God has a cup of wine and it is His judgment. The psalmist declares: “God is the Judge: He puts one down and exalts another. For in the hand of the Lord there is a cup, and the wine (yayin) is red; it is fully mixed, and He pours it out; surely its dregs shall all the wicked of the earth drain and drink down” (75:7-8; see: Ps. 60:3). The cup is “fully mixed,” meaning that it is a potent cup.

Other prophets speak in a similar manner. Habakkuk writes: “The cup of the Lord’s right hand will be turned against you” (2:16). Isaiah says: “Awake, awake! Stand up, O Jerusalem. You who have drunk at the hand of the Lord the cup of His fury; you have drunk the dregs of the cup of trembling, and drained it out” (5:17). God tells Jeremiah: “Take this wine (yayin) cup of fury from My hand, and cause all the nations, to whom I send you, to drink it” (25:15); the nations are names (vs. 17-26). To these nations God says: “Drink, be drunk, and vomit!” (v. 27). God says to those who refuse to drink: “You shall certainly drink!” (v. 28; see: 49:12; 51:7, 57; Hab. 2:16). There is no way to escape God’s judgment. He causes the one for whom the cup is prepared to drink it.

Other passages in the Old Testament associate the “cup” or “bottle” with judgment: Jer. 13:12-14; 49:12-13; Lam. 4:21; Ezek. 23:32-34; Hab. 2:16; Zech. 12:2. The Apocalypse speaks of “the wine of the wrath of God, which is poured out full strength into the cup of His indignation” (14:10) and of “the cup of the wine of the fierceness of His wrath” (16:19). Just as God’s cup of wrath can be consumed in judgment, so God can withdraw the cup from the hands so that no one will drink from it (Isa. 51:21-23).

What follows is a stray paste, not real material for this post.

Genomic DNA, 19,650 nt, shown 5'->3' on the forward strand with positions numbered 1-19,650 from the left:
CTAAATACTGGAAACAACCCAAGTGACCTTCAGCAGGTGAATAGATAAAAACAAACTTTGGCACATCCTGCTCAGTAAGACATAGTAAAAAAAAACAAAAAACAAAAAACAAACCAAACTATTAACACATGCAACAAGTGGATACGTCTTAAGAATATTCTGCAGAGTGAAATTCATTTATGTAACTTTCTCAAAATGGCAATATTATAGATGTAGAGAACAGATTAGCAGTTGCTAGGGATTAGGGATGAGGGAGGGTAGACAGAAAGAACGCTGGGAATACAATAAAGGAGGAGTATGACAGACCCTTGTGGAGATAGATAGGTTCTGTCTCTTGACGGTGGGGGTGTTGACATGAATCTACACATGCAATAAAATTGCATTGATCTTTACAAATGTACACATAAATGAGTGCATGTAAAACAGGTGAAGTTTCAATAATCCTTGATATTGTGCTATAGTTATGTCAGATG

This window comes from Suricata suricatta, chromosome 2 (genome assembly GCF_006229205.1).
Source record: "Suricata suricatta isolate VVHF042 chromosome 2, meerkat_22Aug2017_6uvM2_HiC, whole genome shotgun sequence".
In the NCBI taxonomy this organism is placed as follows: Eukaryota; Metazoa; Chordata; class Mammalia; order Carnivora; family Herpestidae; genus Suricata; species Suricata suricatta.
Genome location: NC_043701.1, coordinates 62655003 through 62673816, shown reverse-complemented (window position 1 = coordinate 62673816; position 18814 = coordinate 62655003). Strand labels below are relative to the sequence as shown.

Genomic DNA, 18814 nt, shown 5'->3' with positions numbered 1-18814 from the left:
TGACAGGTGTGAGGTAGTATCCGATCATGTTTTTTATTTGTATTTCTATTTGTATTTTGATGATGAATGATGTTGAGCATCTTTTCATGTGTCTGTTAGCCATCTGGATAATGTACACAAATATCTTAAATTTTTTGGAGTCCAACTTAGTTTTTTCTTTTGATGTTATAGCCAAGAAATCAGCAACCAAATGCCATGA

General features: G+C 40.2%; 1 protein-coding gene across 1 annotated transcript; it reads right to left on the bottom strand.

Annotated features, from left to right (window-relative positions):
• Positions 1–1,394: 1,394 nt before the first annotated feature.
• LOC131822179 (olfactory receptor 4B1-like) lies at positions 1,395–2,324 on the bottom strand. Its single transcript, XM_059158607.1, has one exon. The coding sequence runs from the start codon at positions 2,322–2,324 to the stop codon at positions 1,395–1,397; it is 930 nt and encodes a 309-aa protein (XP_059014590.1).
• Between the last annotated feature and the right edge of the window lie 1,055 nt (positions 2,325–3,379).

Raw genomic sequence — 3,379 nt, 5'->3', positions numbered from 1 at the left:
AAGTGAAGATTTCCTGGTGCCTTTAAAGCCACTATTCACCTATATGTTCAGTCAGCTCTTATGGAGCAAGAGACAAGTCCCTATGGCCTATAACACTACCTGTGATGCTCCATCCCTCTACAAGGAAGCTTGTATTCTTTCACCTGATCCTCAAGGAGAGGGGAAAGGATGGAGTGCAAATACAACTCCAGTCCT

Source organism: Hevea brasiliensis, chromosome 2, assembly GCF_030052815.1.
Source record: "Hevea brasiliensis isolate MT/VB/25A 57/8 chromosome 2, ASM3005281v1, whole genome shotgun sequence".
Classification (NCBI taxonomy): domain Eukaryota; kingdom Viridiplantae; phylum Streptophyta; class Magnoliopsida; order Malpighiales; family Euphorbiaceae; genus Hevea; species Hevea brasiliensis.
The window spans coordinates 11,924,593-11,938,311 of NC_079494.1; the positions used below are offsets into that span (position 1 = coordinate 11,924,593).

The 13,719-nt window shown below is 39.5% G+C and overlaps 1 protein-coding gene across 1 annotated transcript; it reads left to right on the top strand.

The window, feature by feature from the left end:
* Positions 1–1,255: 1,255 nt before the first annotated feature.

Judgment is also equated with the winepress in both Testaments. What can be added to this statement in Isaiah?

Who is this who comes from Edom, in crimsoned garments from Bozrah, He who is splendid in His apparel, marching in the greatness of His strength? “It is I, speaking in righteousness, mighty to save.” Why is Your apparel red, and Your garments like his who treads in the winepress? “I have trodden the winepress alone, and from the peoples no one was with Me; I trod them in My anger and trampled them in My wrath; their lifeblood spattered on My garments, and stained all My apparel. For the day of vengeance was in My heart, and My year of redemption had come. I looked, but there was no one to help; I was appalled, but there was no one to uphold; so My own arm brought Me salvation, and My wrath upheld Me. I trampled down the peoples in My anger; I made them drunk in My wrath, and I poured out their lifeblood on the earth” (Isa. 63:1-6).

After the fall of Jerusalem, Jeremiah declares: “The Lord has trampled underfoot all my mighty men in my midst; He has called an assembly against me to crush my young men; the Lord trampled as in a winepress the virgin daughter of Judah” (Lam. 1:15). In the New Testament John speaks of the One called Faithful and True on the white horse who “treads the winepress of the fierceness and wrath of Almighty God” (Rev. 19:15). Earlier he speaks of “the great winepress” of God’s wrath (14:19). As the grapes are pressed, so God presses the wicked in His anger and judgment.

You have shown your people hard things;
You have made us drink the wine of confusion.
Ps. 60:3

Let the nations be wakened, and come up to the Valley of Jehoshaphat; for there I will sit to judge all the surrounding nations. Put in the sickle, for the harvest is ripe. Come, go down; for the winepress is full, the vats overflow—for their wickedness is great (Joel 3:12-13).